• Posted by Nick Honachefsky
  • On June 6, 2019
  • Comments
  •  1

With a new moon passing on June 3rd, black drum will be on the chew in Jersey and Delaware spots like Delaware Bay, Great Bay and Brigantine as they move in to finish up their spawning season.

Generally, boomers will follow channels that are cut into flats-related areas, following the tides and currents to feed upon mussels and clams that get funneled through the underwater superhighway. Once you’ve found your hot spot, anchor up and get ready for battle. Before you do anything, start chumming. Drum can be trained like big old bloodhound dogs and if you get a good trail scent going, they’ll follow it right in. Fresh clams or mussels are the primo baits to attract the broomtailed battlers, and any trip out should start by sending down two chumpots off the bow filled with fresh clams and clam juice up.

Rods and reels need to be pretty beefy as the barrel-chested brutes can really use their weight to their advantage. In the old days, Penn Tuna Sticks were the standard, but you can go with Shimano Tallus TLC66MHBBL rods matched with Shimano TLD 25 reels, spooled with 65-pound braided Power Pro line. Rigs are of the fishfinder variety, meaning a sliding sinker clip with 3 to 6-ounce bank sinker, a 130-pound Spro Barrel Swivel, 36-inch section of 80-pound SeaGuar fluorocarbon leader and a size 10/0 Gamakatsu Octopus Circle hook on the business end. Bait up with big ol’ Surf Turkey gobs of fresh clam, loading up the hook, but be sure to pierce the point out so it can find its purchase on a hookset.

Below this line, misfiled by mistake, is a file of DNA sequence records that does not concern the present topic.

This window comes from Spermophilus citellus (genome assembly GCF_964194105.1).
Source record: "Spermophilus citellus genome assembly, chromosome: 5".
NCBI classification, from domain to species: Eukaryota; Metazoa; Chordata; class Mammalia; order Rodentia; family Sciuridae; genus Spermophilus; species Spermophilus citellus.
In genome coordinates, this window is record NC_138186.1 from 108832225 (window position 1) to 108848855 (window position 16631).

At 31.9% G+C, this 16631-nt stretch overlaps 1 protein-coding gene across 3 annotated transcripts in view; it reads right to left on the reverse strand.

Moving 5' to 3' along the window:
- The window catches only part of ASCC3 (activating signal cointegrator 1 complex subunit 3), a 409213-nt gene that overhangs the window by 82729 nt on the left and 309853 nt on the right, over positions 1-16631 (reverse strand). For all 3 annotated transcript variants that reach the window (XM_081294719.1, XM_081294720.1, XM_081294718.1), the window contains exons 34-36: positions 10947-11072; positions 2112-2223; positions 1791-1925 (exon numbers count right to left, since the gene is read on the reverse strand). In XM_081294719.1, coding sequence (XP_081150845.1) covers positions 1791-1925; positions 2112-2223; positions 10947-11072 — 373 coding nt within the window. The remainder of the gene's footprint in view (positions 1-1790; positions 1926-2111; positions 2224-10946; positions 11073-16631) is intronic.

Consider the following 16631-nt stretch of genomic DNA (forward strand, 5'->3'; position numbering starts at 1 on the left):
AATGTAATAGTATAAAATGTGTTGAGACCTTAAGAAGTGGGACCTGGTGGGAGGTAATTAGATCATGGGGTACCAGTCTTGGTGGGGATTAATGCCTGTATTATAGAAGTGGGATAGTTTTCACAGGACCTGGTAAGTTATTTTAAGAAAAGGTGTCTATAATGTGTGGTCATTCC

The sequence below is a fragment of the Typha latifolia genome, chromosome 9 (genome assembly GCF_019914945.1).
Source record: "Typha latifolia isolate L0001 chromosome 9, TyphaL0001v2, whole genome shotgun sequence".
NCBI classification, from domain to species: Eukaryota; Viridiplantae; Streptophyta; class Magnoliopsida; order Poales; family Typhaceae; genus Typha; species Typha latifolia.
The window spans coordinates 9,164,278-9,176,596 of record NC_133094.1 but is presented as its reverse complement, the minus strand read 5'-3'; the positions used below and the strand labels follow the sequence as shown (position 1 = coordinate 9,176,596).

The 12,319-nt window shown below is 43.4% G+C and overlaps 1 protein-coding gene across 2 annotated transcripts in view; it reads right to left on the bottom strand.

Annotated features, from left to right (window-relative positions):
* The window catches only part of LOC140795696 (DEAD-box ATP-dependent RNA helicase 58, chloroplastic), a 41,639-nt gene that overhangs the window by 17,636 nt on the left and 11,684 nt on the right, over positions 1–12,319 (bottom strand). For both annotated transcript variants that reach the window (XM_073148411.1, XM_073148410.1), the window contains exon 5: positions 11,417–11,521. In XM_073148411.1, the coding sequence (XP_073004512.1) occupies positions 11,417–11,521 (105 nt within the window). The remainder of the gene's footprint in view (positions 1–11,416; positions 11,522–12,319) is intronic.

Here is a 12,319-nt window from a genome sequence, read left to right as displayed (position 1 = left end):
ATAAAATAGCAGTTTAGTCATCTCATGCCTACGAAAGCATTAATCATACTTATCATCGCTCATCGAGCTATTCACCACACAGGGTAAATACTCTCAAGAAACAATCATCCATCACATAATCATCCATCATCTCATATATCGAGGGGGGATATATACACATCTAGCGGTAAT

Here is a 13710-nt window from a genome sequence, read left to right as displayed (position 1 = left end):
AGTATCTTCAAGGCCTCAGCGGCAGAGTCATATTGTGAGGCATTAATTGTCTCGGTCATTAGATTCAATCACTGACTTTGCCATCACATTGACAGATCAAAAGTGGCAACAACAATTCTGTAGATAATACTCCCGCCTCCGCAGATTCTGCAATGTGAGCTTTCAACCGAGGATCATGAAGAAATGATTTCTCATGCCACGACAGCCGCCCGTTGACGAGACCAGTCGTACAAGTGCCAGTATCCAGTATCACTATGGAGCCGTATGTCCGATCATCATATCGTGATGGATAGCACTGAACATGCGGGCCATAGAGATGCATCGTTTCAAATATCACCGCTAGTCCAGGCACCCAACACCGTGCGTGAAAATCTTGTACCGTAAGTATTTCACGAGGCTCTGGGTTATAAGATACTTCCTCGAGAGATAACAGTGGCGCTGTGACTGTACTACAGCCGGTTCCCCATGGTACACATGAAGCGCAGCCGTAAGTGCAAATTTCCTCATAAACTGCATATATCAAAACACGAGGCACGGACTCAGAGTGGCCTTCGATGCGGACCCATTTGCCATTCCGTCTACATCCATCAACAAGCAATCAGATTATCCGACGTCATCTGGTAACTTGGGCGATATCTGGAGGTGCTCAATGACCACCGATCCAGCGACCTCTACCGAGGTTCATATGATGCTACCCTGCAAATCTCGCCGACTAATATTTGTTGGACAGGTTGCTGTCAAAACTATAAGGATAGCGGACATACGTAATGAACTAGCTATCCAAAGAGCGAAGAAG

When a black drum takes the bait, the clicker goes off and makes that heart-stopping sound. Don’t set the hook just yet. Drum notoriously sniff around and mouth baits for a few moments before getting the thing down their throat. Sometimes the drum will even play with the bait for a little bit, continually peeling off little sections of line but not committing. Let them run with it until it’s a steady pull 5 to 7 count. Engage the reel and the circle hook will do its job.

Black drum are night owls by nature. Though they can be taken during morning and daytime hours, the best time to hear the drum go boom is from 5PM onward into sunset – and it doesn’t stop there. As soon as the stars come out, drum tend to get even friskier and the bite lasts solid and strong usually up until the midnight hour.

Big boomer drum can really put up a tussle and behemoths that push the 100-pound mark are not rare in Delaware Bay, with average sizes in the 40 to 80-pound range. Generally, black drum over 30 pounds are not good eating, so be sure to release the beasts! Enjoy the battle.


Leave Reply

Your email address will not be published. Required fields are marked *